This data was used to help the company obtain $25 million in funding from a venture capital fund. The investment paid off: Since then, it has developed Fortune 500 clients and navigated a path towards becoming a leader in its field.

Price to Create Value and Capture Fair Share

In order to maximise sales, the second pillar of a startup’s metrics strategy involves adopting the most profitable and sustainable pricing mechanisms. I have noticed, however, that very few entrepreneurs explore all the pricing options available.

It can be difficult to determine the right price. You can lose clients if you charge too much. If you charge too little, your fundraiser goals will be undermined and money left on the table. You can find the right balance.

You need to first understand the fundamentals of pricing:

  • Cost plus pricing: Calculate the price of your service or product and add a reasonable profit margin.
  • Competitor pricing : Setting your prices based on the price that competitors, or possible competitors charge
  • Pneumation pricing : Undercutting the competition at first by offering a lower price than industry standards to gain customers.
  • Pricing based on value: Market research is used to determine the price your customers will pay for your service or product.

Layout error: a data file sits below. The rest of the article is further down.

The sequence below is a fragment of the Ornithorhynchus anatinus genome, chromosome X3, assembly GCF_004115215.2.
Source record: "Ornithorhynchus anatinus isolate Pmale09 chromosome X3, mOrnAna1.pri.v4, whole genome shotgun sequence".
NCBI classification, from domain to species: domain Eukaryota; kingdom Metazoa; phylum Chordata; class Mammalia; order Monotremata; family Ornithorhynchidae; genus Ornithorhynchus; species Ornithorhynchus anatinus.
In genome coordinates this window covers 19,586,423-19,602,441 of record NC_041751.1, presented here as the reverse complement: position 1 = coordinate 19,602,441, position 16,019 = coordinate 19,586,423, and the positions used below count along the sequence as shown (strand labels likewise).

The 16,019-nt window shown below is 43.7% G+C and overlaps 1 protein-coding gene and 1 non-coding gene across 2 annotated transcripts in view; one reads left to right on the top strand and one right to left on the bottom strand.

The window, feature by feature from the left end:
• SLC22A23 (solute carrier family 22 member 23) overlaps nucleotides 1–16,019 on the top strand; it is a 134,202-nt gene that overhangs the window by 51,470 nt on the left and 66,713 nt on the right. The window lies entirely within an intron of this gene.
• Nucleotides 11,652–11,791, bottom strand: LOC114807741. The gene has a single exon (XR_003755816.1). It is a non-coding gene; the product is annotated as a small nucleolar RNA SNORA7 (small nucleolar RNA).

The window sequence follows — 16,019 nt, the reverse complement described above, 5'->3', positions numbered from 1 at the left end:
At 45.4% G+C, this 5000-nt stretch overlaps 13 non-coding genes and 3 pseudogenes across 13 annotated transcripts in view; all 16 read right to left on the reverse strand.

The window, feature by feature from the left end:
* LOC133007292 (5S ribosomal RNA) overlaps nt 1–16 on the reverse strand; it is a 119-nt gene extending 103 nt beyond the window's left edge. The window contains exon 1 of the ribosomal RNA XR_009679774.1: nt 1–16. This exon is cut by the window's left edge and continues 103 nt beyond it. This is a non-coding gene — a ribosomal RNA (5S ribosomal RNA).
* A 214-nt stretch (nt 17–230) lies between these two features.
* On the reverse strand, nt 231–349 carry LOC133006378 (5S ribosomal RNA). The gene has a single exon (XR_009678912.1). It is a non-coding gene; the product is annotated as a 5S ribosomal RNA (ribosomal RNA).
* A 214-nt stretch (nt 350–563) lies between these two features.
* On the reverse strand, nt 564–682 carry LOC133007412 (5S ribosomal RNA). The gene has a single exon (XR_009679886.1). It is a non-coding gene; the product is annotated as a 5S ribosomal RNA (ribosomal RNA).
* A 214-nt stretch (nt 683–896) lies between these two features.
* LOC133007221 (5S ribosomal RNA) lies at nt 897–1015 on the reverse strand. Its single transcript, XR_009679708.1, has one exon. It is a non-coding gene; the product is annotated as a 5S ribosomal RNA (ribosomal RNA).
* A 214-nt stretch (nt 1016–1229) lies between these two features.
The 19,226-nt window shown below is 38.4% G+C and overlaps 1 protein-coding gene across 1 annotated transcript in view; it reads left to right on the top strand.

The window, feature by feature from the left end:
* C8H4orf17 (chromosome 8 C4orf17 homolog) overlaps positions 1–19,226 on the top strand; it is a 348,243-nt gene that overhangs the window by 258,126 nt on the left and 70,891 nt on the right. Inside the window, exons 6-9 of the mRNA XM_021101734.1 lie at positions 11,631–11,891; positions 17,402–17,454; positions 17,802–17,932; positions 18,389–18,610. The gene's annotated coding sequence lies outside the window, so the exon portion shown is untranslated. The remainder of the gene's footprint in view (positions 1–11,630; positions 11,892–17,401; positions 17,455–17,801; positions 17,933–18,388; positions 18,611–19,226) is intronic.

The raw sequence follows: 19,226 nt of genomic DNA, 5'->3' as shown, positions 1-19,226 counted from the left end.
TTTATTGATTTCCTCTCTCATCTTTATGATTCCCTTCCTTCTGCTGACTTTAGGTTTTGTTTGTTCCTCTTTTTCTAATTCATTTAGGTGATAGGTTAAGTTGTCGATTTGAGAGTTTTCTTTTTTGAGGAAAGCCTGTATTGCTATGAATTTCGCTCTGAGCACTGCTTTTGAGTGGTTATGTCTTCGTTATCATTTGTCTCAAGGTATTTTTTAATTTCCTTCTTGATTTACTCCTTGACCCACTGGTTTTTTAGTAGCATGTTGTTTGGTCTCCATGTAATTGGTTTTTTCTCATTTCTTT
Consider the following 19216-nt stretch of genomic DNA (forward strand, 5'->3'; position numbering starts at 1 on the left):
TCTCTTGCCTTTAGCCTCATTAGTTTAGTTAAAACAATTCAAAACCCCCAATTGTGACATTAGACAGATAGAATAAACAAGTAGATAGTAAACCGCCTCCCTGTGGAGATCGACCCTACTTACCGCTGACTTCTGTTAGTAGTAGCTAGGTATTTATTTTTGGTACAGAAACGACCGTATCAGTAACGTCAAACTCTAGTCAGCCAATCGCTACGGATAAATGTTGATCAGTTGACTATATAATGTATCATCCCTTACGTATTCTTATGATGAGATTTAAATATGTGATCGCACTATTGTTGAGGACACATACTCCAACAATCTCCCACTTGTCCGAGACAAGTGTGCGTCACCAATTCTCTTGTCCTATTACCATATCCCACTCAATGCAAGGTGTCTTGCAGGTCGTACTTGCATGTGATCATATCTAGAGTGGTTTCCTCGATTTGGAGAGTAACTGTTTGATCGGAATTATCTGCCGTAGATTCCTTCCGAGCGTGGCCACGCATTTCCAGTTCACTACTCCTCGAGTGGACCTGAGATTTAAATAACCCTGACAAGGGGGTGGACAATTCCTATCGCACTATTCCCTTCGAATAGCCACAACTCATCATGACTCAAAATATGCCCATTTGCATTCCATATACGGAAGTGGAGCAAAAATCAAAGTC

Although each pricing approach is beneficial, I think that 90 percent of startups are better off using value-based prices. Madhavan Ramanujam, a pricing expert, says that companies can expect to recover between 20% and 25% of their total value created for clients. It creates a balance that is sustainable between the bottom line of your business and customer benefit.

This framework will help you determine the ideal price for your service or product. Each step is illustrated with an example.

  • Calculate the value of your service or product in terms of dollars for clients.

    What is the time and effort savings? How much money could they make using the product?
    • Sample Corp. widgets are likely to result in a sale of $A for Buyers Unlimited.

  • Calculate the percentage of success your clients have using your product compared to not using it.